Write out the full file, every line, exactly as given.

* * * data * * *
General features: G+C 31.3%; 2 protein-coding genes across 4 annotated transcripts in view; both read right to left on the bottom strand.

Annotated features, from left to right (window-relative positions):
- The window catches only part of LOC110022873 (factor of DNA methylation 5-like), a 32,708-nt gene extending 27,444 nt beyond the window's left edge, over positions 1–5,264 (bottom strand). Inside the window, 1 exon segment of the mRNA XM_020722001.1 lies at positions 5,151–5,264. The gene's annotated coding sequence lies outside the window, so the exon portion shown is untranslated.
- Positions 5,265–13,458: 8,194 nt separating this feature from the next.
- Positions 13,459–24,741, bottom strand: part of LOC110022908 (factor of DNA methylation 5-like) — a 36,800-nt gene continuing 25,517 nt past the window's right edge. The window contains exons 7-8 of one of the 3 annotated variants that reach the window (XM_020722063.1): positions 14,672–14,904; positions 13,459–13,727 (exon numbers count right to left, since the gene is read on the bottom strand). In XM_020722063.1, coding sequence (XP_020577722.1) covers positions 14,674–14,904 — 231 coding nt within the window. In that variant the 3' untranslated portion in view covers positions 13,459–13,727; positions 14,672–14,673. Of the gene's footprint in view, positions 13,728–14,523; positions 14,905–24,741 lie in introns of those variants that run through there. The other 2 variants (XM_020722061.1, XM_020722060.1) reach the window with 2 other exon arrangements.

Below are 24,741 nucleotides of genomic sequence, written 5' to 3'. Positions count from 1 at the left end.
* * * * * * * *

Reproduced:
General features: G+C 31.3%; 2 protein-coding genes across 4 annotated transcripts in view; both read right to left on the bottom strand.

Annotated features, from left to right (window-relative positions):
- The window catches only part of LOC110022873 (factor of DNA methylation 5-like), a 32,708-nt gene extending 27,444 nt beyond the window's left edge, over positions 1–5,264 (bottom strand). Inside the window, 1 exon segment of the mRNA XM_020722001.1 lies at positions 5,151–5,264. The gene's annotated coding sequence lies outside the window, so the exon portion shown is untranslated.
- Positions 5,265–13,458: 8,194 nt separating this feature from the next.
- Positions 13,459–24,741, bottom strand: part of LOC110022908 (factor of DNA methylation 5-like) — a 36,800-nt gene continuing 25,517 nt past the window's right edge. The window contains exons 7-8 of one of the 3 annotated variants that reach the window (XM_020722063.1): positions 14,672–14,904; positions 13,459–13,727 (exon numbers count right to left, since the gene is read on the bottom strand). In XM_020722063.1, coding sequence (XP_020577722.1) covers positions 14,674–14,904 — 231 coding nt within the window. In that variant the 3' untranslated portion in view covers positions 13,459–13,727; positions 14,672–14,673. Of the gene's footprint in view, positions 13,728–14,523; positions 14,905–24,741 lie in introns of those variants that run through there. The other 2 variants (XM_020722061.1, XM_020722060.1) reach the window with 2 other exon arrangements.

Below are 24,741 nucleotides of genomic sequence, written 5' to 3'. Positions count from 1 at the left end.